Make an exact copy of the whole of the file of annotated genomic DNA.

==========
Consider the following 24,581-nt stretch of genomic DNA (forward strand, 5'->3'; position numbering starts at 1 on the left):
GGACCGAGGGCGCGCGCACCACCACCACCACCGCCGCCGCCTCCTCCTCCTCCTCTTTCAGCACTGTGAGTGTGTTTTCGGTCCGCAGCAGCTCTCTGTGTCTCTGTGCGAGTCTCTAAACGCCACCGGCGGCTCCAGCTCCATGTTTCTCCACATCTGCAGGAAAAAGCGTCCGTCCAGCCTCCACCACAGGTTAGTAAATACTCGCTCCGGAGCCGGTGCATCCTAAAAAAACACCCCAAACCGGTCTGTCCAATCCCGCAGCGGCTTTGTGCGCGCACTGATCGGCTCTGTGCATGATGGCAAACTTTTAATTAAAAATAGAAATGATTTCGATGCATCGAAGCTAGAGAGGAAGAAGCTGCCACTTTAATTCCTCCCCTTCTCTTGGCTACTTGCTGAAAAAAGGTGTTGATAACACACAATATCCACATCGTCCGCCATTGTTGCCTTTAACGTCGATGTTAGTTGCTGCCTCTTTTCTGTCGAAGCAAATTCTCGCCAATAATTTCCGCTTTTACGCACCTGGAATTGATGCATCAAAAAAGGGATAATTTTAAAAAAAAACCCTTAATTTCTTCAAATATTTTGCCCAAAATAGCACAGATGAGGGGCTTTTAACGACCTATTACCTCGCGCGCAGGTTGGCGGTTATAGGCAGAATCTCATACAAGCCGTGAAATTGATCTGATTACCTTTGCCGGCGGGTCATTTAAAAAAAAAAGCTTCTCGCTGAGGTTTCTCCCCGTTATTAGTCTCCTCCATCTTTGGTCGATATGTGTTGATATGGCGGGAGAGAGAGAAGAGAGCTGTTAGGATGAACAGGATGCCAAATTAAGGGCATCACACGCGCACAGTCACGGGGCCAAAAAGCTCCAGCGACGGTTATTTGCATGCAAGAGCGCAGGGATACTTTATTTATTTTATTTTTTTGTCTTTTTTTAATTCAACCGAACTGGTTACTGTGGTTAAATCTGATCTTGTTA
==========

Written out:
Consider the following 24,581-nt stretch of genomic DNA (forward strand, 5'->3'; position numbering starts at 1 on the left):
GGACCGAGGGCGCGCGCACCACCACCACCACCGCCGCCGCCTCCTCCTCCTCCTCTTTCAGCACTGTGAGTGTGTTTTCGGTCCGCAGCAGCTCTCTGTGTCTCTGTGCGAGTCTCTAAACGCCACCGGCGGCTCCAGCTCCATGTTTCTCCACATCTGCAGGAAAAAGCGTCCGTCCAGCCTCCACCACAGGTTAGTAAATACTCGCTCCGGAGCCGGTGCATCCTAAAAAAACACCCCAAACCGGTCTGTCCAATCCCGCAGCGGCTTTGTGCGCGCACTGATCGGCTCTGTGCATGATGGCAAACTTTTAATTAAAAATAGAAATGATTTCGATGCATCGAAGCTAGAGAGGAAGAAGCTGCCACTTTAATTCCTCCCCTTCTCTTGGCTACTTGCTGAAAAAAGGTGTTGATAACACACAATATCCACATCGTCCGCCATTGTTGCCTTTAACGTCGATGTTAGTTGCTGCCTCTTTTCTGTCGAAGCAAATTCTCGCCAATAATTTCCGCTTTTACGCACCTGGAATTGATGCATCAAAAAAGGGATAATTTTAAAAAAAAACCCTTAATTTCTTCAAATATTTTGCCCAAAATAGCACAGATGAGGGGCTTTTAACGACCTATTACCTCGCGCGCAGGTTGGCGGTTATAGGCAGAATCTCATACAAGCCGTGAAATTGATCTGATTACCTTTGCCGGCGGGTCATTTAAAAAAAAAAGCTTCTCGCTGAGGTTTCTCCCCGTTATTAGTCTCCTCCATCTTTGGTCGATATGTGTTGATATGGCGGGAGAGAGAGAAGAGAGCTGTTAGGATGAACAGGATGCCAAATTAAGGGCATCACACGCGCACAGTCACGGGGCCAAAAAGCTCCAGCGACGGTTATTTGCATGCAAGAGCGCAGGGATACTTTATTTATTTTATTTTTTTGTCTTTTTTTAATTCAACCGAACTGGTTACTGTGGTTAAATCTGATCTTGTTA